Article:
Federal Judge Blasts Mandatory Minimum Sentences
'Entire Judicial Process' Distorted By Congressionally Mandated Sentencing, Says Judge
By John Caher
Forced to impose a sentence he deemed unjust, a Northern District of New York judge took sharp aim last week at a federal statute that required him to impose a life-without-parole term on a 32-year-old "relatively small-time drug dealer" with an IQ of 72.
Judge David N. Hurd said child rapists and murderers will go free on parole while Justin D. Powell languishes in prison for life, largely because the defendant was convicted of drug crimes twice during his teenage years, more than a decade before the instant offense. Because of those prior convictions, the sole sentencing option was life, Hurd said.
"The increment of harm in this case bears no rational relationship to the increment of punishment that I must impose," Hurd said at a sentencing proceeding last week in Utica, N.Y. "This is what occurs when Congress sets [a] mandatory minimum sentence which distorts the entire judicial process... . As a result, I am obligated to and will now impose this unfair and, more important, unjust sentence."
U.S. v. Powell, 02-CR-206, came back to Hurd on remand from the 2nd U.S. Circuit Court of Appeals. Hurd had previously sentenced Powell to 20 years in prison, finding that his two prior crack cocaine possession convictions should be treated as one for sentencing purposes. But the 2nd Circuit reversed, holding that the prior incidents, separated by seven months and 250 miles, were not part of a single criminal episode. Consequently, with his third drug conviction Powell was subject to a mandatory minimum sentence of life.
Court records show Powell was caught up in a sting operation orchestrated by a drug dealer looking for leniency. Powell was, in the words of a prosecutor, a "worker bee" for his boss, a crack dealer named Leon Henry. Both were arrested as a result of their dealings with the confidential informant and both were convicted of dealing in 50 or more grams of crack cocaine.
Henry, with one prior conviction, was sentenced to 20 years and will be released at about age 50. Hurd, after finding that Powell's two prior convictions amounted to a single incident, imposed the same 20 year sentence on Powell.
Powell, however, made a tragic error in appealing his conviction, which prompted the prosecution to cross appeal the sentence. The 2nd Circuit held for the prosecution on both issues.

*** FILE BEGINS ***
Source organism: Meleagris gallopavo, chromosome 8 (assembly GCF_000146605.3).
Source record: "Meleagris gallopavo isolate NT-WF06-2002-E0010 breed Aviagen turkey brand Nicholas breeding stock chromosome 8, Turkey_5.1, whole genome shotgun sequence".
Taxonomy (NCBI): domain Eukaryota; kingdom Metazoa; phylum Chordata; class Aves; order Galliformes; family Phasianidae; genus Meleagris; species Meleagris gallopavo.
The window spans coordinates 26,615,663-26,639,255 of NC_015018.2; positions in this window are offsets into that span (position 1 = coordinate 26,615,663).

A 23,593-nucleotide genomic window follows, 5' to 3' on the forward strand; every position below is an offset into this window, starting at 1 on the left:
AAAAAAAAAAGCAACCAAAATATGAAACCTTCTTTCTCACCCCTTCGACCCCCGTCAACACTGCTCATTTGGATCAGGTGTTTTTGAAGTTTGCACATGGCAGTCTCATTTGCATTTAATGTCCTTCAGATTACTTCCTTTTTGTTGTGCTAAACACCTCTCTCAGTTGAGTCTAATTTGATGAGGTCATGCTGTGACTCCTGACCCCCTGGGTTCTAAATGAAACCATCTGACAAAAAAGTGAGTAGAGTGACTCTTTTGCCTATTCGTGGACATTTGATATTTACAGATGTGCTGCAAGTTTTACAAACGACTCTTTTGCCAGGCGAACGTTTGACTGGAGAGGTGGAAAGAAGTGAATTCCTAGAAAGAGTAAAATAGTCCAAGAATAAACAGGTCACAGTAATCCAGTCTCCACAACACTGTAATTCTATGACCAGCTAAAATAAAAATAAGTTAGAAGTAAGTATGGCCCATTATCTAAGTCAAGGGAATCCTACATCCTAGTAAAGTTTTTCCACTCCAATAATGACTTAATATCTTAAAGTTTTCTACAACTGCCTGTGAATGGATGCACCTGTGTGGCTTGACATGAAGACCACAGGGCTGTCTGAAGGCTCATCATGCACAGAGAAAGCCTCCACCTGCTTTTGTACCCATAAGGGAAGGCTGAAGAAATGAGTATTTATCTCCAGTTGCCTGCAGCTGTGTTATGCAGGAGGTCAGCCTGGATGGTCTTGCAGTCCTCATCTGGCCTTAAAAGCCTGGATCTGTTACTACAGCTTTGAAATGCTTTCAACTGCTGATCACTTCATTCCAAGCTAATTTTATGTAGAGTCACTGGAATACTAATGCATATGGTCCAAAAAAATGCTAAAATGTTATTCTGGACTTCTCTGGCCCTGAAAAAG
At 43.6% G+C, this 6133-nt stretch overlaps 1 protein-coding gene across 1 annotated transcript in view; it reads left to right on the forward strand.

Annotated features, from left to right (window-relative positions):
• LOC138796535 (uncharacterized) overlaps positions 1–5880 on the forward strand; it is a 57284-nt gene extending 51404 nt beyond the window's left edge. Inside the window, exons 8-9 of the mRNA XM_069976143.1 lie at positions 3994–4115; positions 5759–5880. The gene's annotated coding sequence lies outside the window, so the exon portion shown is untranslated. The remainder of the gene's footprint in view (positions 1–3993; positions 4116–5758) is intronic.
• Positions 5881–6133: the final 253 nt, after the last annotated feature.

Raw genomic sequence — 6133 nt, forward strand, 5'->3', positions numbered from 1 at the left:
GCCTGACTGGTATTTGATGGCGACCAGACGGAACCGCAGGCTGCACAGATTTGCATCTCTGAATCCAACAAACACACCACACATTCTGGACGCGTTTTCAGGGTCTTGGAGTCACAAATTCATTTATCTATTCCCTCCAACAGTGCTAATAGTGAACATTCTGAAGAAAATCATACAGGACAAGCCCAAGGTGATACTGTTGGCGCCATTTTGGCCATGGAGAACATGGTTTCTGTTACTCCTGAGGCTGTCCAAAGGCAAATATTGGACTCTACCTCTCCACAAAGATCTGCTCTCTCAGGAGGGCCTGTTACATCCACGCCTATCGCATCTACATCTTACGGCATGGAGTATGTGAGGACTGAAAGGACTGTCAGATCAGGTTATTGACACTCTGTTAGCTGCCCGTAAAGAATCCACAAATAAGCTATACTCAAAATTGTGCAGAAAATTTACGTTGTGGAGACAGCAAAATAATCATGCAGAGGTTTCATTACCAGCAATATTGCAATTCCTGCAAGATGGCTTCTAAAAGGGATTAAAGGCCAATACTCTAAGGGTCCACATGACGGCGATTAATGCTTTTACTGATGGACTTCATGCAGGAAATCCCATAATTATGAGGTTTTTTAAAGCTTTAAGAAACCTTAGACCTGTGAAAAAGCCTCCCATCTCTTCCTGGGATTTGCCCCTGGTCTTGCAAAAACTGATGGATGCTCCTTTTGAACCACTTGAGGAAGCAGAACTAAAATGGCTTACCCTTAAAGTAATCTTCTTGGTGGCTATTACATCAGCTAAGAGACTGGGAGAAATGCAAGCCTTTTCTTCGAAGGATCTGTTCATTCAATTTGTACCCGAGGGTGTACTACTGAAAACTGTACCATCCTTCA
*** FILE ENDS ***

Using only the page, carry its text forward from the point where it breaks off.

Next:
In an opinion by Judge Thomas J. Meskill, the panel said it understood Hurd's "obvious reluctance" to impose a life sentence "on a defendant whose prior felony drug convictions were committed years earlier, when the defendant was a minor."
Meskill said he was "sympathetic" to Powell's history of behavioral problems and low intelligence. But he found no way that transactions in New York City and Utica that occurred seven months apart and involved different drugs could be construed as anything other than separate offenses.
"It is ... Congress' prerogative to set mandatory minimums, and in this case the mandatory minimum is life imprisonment," Meskill wrote for a panel that also included Judges Robert D. Sack and Barrington D. Parker Jr.
At the resentencing last week, Hurd told the defendant that his predicament is largely one of his own making: Powell insisted on going to trial despite overwhelming evidence of guilt, refused to cooperate and then gambled with an appeal.
The judge also said society will suffer nothing "except for the enormous expense" by keeping Powell imprisoned for life. But he called the punishment a "black mark on our system of justice."
"There is something terribly wrong with a system in that you, a drug dealer, are imprisoned for life without release, while a defendant who crosses state lines and actually rapes and sexually abuses a very young child may be free in less than 13 years," Hurd wrote. "The harm you caused cannot compare to murder, torture, arson, rape, child abuse, manslaughter, embezzlement of millions of dollars by corporate executives or even the San Diego Congressman who took over two millions dollars in bribes."
The law at issue, codified at 21 U.S.C. §846, was enacted in the mid-1980s to target drug kingpins. Defendants can escape the mandatory minimum sentence only by providing "substantial assistance" to the prosecution.
Critics claim the kingpins, rather than the "mules," are in the best position to provide that sort of assistance, and that to a large degree it is the "mules" rather than the kingpins who are subjected to the full brunt of the statute.
Additionally, in an August 2003 speech at the American Bar Association's annual meeting, U.S. Supreme Court Justice Anthony M. Kennedy urged the ABA to speak out against mandatory minimum sentences.
U.S. v. Powell was prosecuted by Assistant U.S. Attorney John M. Katko of Syracuse and defended by Assistant Federal Defender Lisa A. Peebles of Syracuse.
Peebles called the sentencing "a travesty" as it illustrates how mandatory sentencing laws eliminate judicial discretion. She said Powell had pleaded guilty to "nickel and dime drug transactions" when he was 16 and 17, which mandated a life sentence on the latest conviction. Peebles said she will now seek to reopen and overturn one of the earlier convictions.
"That's difficult, but you have to remain somewhat optimistic in light of the severity of the situation," she said. "It is not as if he will ever be eligible for parole. It is a very unfortunate situation. You've got to kind of scratch your head and wonder about this one."
Katko was not immediately available for comment.
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